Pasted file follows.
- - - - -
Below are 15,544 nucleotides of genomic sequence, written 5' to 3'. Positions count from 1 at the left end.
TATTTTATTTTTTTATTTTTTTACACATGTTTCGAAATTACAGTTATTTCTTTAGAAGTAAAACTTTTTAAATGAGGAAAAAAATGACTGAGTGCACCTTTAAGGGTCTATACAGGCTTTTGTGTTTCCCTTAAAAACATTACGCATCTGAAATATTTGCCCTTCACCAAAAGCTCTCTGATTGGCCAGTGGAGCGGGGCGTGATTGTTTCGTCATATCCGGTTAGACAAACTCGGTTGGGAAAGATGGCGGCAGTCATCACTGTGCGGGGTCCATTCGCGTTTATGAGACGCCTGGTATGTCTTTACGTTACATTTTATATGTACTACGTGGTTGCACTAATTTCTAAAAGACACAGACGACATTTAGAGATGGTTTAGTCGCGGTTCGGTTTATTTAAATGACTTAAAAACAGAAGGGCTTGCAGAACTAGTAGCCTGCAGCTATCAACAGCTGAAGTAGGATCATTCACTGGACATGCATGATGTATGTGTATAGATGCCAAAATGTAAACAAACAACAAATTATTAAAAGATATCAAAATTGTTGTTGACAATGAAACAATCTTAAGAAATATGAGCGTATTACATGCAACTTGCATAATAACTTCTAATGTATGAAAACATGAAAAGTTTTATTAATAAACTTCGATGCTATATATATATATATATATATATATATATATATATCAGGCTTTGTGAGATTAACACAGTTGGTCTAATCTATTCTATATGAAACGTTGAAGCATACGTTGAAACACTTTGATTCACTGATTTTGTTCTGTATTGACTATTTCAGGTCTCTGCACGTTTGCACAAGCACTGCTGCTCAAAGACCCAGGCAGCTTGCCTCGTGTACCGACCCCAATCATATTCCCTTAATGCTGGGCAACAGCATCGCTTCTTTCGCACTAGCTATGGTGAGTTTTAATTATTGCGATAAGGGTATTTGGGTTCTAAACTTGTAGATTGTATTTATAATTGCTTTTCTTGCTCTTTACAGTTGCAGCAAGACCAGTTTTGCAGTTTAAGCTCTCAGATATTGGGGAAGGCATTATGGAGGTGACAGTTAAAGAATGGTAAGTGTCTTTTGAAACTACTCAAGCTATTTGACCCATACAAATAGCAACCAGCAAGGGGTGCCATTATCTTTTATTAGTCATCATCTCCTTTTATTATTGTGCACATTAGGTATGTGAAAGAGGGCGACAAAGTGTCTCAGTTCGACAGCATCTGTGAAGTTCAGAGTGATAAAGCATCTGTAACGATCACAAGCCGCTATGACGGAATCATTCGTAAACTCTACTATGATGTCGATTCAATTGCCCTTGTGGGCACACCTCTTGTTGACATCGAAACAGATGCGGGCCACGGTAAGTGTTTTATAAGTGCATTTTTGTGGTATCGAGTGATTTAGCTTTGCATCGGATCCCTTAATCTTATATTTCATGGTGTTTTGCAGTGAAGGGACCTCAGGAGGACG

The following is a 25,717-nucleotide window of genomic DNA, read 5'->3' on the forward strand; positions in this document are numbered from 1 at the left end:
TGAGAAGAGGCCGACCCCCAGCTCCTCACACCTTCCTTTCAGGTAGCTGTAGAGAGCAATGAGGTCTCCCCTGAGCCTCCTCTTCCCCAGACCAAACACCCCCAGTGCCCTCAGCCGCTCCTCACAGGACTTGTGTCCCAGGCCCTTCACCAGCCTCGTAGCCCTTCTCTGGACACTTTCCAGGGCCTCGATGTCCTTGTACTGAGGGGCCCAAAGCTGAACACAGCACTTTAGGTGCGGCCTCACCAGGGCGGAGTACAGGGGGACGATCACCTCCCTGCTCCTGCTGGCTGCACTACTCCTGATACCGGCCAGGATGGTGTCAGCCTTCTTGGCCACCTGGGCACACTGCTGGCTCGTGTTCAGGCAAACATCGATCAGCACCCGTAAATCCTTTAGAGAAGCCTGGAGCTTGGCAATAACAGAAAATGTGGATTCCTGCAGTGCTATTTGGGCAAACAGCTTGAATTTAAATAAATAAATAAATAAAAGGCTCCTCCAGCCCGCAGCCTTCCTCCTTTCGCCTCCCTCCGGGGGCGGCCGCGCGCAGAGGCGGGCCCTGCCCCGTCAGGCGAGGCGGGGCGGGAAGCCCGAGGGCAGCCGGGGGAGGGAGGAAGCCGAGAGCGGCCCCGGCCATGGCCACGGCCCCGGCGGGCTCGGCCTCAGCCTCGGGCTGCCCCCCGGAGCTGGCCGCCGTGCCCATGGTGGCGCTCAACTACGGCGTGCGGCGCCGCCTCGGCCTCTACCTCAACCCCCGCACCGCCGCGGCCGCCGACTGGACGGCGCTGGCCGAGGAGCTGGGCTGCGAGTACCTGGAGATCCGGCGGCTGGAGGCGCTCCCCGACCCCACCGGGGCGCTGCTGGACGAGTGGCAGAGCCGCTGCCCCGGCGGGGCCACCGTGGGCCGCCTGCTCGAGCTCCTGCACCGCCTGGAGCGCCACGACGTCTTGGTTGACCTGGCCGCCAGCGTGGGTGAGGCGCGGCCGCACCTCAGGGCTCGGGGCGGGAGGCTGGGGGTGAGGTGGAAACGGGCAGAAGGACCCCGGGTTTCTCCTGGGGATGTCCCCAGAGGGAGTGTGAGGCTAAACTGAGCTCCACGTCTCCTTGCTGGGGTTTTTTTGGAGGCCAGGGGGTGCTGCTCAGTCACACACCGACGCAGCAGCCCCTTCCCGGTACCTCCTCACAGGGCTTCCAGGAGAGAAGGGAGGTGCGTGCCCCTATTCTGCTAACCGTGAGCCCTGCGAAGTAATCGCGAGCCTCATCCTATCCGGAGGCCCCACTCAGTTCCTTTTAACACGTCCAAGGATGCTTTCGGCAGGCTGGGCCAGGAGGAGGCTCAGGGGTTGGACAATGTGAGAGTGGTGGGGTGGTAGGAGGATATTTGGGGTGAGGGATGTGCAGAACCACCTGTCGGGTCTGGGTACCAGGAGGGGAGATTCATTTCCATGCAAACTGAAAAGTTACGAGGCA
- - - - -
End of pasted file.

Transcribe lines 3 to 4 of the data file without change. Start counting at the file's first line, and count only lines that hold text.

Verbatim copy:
The following is a 25,717-nucleotide window of genomic DNA, read 5'->3' on the forward strand; positions in this document are numbered from 1 at the left end:
TGAGAAGAGGCCGACCCCCAGCTCCTCACACCTTCCTTTCAGGTAGCTGTAGAGAGCAATGAGGTCTCCCCTGAGCCTCCTCTTCCCCAGACCAAACACCCCCAGTGCCCTCAGCCGCTCCTCACAGGACTTGTGTCCCAGGCCCTTCACCAGCCTCGTAGCCCTTCTCTGGACACTTTCCAGGGCCTCGATGTCCTTGTACTGAGGGGCCCAAAGCTGAACACAGCACTTTAGGTGCGGCCTCACCAGGGCGGAGTACAGGGGGACGATCACCTCCCTGCTCCTGCTGGCTGCACTACTCCTGATACCGGCCAGGATGGTGTCAGCCTTCTTGGCCACCTGGGCACACTGCTGGCTCGTGTTCAGGCAAACATCGATCAGCACCCGTAAATCCTTTAGAGAAGCCTGGAGCTTGGCAATAACAGAAAATGTGGATTCCTGCAGTGCTATTTGGGCAAACAGCTTGAATTTAAATAAATAAATAAATAAAAGGCTCCTCCAGCCCGCAGCCTTCCTCCTTTCGCCTCCCTCCGGGGGCGGCCGCGCGCAGAGGCGGGCCCTGCCCCGTCAGGCGAGGCGGGGCGGGAAGCCCGAGGGCAGCCGGGGGAGGGAGGAAGCCGAGAGCGGCCCCGGCCATGGCCACGGCCCCGGCGGGCTCGGCCTCAGCCTCGGGCTGCCCCCCGGAGCTGGCCGCCGTGCCCATGGTGGCGCTCAACTACGGCGTGCGGCGCCGCCTCGGCCTCTACCTCAACCCCCGCACCGCCGCGGCCGCCGACTGGACGGCGCTGGCCGAGGAGCTGGGCTGCGAGTACCTGGAGATCCGGCGGCTGGAGGCGCTCCCCGACCCCACCGGGGCGCTGCTGGACGAGTGGCAGAGCCGCTGCCCCGGCGGGGCCACCGTGGGCCGCCTGCTCGAGCTCCTGCACCGCCTGGAGCGCCACGACGTCTTGGTTGACCTGGCCGCCAGCGTGGGTGAGGCGCGGCCGCACCTCAGGGCTCGGGGCGGGAGGCTGGGGGTGAGGTGGAAACGGGCAGAAGGACCCCGGGTTTCTCCTGGGGATGTCCCCAGAGGGAGTGTGAGGCTAAACTGAGCTCCACGTCTCCTTGCTGGGGTTTTTTTGGAGGCCAGGGGGTGCTGCTCAGTCACACACCGACGCAGCAGCCCCTTCCCGGTACCTCCTCACAGGGCTTCCAGGAGAGAAGGGAGGTGCGTGCCCCTATTCTGCTAACCGTGAGCCCTGCGAAGTAATCGCGAGCCTCATCCTATCCGGAGGCCCCACTCAGTTCCTTTTAACACGTCCAAGGATGCTTTCGGCAGGCTGGGCCAGGAGGAGGCTCAGGGGTTGGACAATGTGAGAGTGGTGGGGTGGTAGGAGGATATTTGGGGTGAGGGATGTGCAGAACCACCTGTCGGGTCTGGGTACCAGGAGGGGAGATTCATTTCCATGCAAACTGAAAAGTTACGAGGCA